Dinner was at the California Pizza Kitchen, which is a good restaurant for pizza and salads. We each ordered our personal pizza of choice (I opted for pepperoni with pineapple, because I wasn't much in the mood for true Hawaiian pizza) and caught up on the events of the day. Dessert came from Munson's Chocolates in the form of freshly made chocolate confections right out of the kitchen in the back.
Frankly, Godiva can go hide itself. Munson's fare has spanked it thoroughly, in my professional opinion. The chocolate-dipped pretzel rods were not only tasty in that salty-but-sweet kind of way, but not stale inside, which was a first in my book. The chocolate dipped s'mores were also amazing, and we'll probably be heading back there to pick up a few things for the drive home. On top of all of this, I got a free sample of their raspberry jam filled chocolates by accident, a candy which ranks so far down on my list of favourites that I scarcely give it a first thought when hunting for chocolate.
Holy shit, they were tasty.
But enough of my drooling about chocolates that don't suck, let's get on with the rest of the weekend, as it stands so far...
More under the cut...
Sunday, 27 May 2007 at 14:14Over at textfiles.com, Jason Scott is adding to his already voluminous archive by acquiring and putting online the contents of archive CDs, such as the shareware, text file, and artpack CDs that we used to burn our connection minutes on downloading files. Herr Scott says that, because he's downloaded these collections of files from the Net there's no way of knowing if they're complete, but you're likely to find something that you remember from back in the day.
As always, he's accepting donations of files to add to his collection.
Friday, 25 May 2007 at 14:06Todd over at A Different Drum has announced that he's taking pre-orders for the new Information Society Single, Oscillator (the announcement was made on the band's website today). Paul Robb of InSoc has stated that only 500 copies of their new CD-5 will be made - half will be sold through ADD, the other half will be sold at live shows. It's already hit #7 on ADD's sales charts, and the announcement only went out yesterday at 1200 EST5EDT. The official release date of the disk has not yet been announced, though when it is I'll post ASAP.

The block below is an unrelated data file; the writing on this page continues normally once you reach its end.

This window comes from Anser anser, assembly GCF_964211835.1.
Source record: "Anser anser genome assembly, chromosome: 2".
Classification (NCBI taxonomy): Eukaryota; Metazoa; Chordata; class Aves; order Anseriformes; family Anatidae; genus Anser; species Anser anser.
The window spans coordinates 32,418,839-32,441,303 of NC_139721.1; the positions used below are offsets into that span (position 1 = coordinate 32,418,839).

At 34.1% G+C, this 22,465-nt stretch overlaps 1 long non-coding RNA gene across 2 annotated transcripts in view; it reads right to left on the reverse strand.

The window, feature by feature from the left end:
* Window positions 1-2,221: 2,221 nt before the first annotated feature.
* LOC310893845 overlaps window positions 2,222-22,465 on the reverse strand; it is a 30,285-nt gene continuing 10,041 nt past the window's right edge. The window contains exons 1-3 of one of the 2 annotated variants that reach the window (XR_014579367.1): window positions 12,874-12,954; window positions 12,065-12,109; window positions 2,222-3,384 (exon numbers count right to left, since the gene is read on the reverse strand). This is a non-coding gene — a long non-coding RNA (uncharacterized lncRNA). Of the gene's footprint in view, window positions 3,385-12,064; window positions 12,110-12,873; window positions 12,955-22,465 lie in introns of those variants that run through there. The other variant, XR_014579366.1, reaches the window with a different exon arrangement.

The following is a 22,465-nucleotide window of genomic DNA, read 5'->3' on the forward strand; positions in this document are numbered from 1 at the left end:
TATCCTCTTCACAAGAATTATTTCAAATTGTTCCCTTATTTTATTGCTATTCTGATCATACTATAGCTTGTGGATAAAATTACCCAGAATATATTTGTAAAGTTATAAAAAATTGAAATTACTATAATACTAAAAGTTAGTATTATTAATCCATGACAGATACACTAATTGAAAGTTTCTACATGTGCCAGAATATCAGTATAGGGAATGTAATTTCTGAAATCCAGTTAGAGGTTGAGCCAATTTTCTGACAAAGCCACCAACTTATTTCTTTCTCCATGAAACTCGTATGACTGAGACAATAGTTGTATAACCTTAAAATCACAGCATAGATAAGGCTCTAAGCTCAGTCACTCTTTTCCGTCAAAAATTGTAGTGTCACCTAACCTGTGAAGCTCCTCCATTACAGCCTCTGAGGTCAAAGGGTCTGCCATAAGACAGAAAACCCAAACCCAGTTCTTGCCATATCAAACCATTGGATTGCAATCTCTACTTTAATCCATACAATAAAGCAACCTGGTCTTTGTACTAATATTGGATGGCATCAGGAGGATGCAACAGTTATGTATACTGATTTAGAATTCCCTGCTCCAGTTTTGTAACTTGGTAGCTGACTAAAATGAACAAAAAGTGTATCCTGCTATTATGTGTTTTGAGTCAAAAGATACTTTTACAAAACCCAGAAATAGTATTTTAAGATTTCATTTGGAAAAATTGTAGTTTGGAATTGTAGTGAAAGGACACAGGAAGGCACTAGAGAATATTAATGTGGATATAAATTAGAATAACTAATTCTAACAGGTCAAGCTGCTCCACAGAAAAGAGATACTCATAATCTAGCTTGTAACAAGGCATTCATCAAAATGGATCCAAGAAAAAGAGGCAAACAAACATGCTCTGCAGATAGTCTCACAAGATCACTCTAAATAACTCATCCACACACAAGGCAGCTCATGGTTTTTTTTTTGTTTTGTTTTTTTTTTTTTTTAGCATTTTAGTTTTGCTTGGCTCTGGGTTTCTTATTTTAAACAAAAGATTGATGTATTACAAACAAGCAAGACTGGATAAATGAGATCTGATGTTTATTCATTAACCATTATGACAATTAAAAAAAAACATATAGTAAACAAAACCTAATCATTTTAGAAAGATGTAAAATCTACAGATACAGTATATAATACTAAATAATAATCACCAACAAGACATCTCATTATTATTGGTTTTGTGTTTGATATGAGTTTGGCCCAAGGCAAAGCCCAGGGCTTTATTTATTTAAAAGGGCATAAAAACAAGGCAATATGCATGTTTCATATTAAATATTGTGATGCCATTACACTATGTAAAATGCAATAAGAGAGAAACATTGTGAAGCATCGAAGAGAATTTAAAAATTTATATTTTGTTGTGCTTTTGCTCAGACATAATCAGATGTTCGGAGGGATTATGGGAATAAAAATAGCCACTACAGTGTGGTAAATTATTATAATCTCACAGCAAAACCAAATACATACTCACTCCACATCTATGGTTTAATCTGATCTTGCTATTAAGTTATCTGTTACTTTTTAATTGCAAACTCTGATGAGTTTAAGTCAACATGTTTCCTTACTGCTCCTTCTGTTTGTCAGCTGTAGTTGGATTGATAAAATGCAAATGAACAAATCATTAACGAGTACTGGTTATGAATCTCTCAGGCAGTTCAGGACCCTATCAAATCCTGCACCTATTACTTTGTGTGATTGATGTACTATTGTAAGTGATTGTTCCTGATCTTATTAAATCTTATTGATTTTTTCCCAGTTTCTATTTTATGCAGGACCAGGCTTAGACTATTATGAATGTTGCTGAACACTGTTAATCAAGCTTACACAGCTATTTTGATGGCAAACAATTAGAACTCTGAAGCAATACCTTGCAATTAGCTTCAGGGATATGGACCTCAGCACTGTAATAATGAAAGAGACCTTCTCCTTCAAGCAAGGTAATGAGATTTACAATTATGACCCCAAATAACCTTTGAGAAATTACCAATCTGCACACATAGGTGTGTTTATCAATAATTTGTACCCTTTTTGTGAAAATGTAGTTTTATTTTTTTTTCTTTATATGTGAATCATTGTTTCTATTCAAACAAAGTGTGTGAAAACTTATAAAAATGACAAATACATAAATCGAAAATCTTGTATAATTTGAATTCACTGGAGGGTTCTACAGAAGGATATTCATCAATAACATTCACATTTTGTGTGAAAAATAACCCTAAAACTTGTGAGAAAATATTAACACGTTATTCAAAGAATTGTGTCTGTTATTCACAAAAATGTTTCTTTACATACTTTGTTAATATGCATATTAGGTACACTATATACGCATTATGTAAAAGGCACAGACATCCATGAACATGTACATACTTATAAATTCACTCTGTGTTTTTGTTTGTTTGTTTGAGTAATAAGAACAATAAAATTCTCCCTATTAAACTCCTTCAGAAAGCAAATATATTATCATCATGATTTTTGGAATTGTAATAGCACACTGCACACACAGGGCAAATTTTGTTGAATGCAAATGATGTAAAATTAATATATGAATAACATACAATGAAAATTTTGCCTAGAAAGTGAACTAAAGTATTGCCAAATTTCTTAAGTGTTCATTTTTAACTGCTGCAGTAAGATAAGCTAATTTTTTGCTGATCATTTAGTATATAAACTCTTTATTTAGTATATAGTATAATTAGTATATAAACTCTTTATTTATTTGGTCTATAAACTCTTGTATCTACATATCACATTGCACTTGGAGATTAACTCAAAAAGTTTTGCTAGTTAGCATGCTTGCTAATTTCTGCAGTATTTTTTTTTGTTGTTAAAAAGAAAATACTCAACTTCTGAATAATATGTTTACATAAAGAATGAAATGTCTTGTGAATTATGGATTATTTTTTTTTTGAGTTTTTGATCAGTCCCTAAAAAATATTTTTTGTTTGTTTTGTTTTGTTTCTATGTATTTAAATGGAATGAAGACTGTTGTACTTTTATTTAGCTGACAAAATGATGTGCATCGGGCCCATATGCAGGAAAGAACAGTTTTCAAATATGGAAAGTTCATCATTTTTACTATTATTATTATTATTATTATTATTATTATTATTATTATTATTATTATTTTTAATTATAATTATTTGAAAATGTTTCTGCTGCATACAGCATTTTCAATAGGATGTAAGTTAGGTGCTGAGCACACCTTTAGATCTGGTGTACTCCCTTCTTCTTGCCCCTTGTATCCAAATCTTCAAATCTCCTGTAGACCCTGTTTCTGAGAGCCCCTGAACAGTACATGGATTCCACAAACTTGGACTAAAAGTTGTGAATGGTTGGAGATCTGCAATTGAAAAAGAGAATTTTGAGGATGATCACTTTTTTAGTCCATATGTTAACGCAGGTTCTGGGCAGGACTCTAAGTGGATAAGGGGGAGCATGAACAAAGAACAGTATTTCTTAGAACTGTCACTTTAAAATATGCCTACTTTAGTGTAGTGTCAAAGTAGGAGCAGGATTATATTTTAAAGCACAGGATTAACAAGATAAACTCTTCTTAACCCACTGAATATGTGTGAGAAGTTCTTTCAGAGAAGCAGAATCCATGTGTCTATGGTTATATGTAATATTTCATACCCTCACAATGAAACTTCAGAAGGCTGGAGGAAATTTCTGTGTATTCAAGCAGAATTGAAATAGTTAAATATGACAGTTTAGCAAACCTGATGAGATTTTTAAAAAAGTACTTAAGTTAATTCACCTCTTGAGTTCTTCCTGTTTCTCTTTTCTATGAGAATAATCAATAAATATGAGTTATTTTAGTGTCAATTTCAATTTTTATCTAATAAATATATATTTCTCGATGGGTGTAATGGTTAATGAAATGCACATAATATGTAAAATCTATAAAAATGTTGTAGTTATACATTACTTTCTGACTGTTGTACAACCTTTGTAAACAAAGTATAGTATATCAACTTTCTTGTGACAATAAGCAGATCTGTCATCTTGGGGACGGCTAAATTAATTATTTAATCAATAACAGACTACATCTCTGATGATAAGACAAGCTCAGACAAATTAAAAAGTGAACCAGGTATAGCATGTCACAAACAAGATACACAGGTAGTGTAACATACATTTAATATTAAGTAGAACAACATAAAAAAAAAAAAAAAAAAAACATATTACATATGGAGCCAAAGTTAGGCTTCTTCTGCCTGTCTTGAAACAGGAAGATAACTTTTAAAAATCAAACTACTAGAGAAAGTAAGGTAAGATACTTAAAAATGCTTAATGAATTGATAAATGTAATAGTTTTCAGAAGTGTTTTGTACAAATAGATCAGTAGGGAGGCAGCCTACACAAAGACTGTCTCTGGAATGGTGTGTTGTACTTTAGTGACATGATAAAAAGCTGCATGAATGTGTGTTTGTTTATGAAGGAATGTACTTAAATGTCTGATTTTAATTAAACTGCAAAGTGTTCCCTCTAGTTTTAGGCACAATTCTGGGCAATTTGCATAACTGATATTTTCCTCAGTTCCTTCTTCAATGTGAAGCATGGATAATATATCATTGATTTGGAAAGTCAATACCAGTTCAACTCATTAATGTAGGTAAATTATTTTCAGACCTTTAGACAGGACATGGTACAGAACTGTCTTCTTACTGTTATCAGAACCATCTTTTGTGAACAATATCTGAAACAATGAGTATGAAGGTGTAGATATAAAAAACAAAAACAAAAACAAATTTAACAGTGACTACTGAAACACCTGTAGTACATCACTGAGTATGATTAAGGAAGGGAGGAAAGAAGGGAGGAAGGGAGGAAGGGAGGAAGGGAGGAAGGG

It should also be noted that there will be a data track on the disk, namely, the video for I Like the Way You Werk It, which was assembled out of footage contributed by fans on the Net.
I bought a copy of the Net-only version of Oscillator a couple of months ago, and I highly recommend that all InSoc fans out there get over to Todd's website and get your orders in before they're all spoken for.
Friday, 25 May 2007 at 13:49Yesterday afternoon Lyssa and I struck out northward for New England to visit Jean, an old friend just over the Connecticut border. We loaded up the newly repaired TARDIS and headed for the Beltway around 1500 EST5EDT yesterday afternoon.
Now, seeing as how it was the day before Memorial Day weekend began, we should have realised how bad the traffic on the Beltway was going to be, but we'd figured that if we left early we'd beat the rush and not experience any undue delays.
This was not the case. The Beltway was a parking lot of people leaving work in general and DC in particular, like rats deserting a sinking ship. It took us three wallclock hours to travel the fifteen miles to exit 27 heading northward.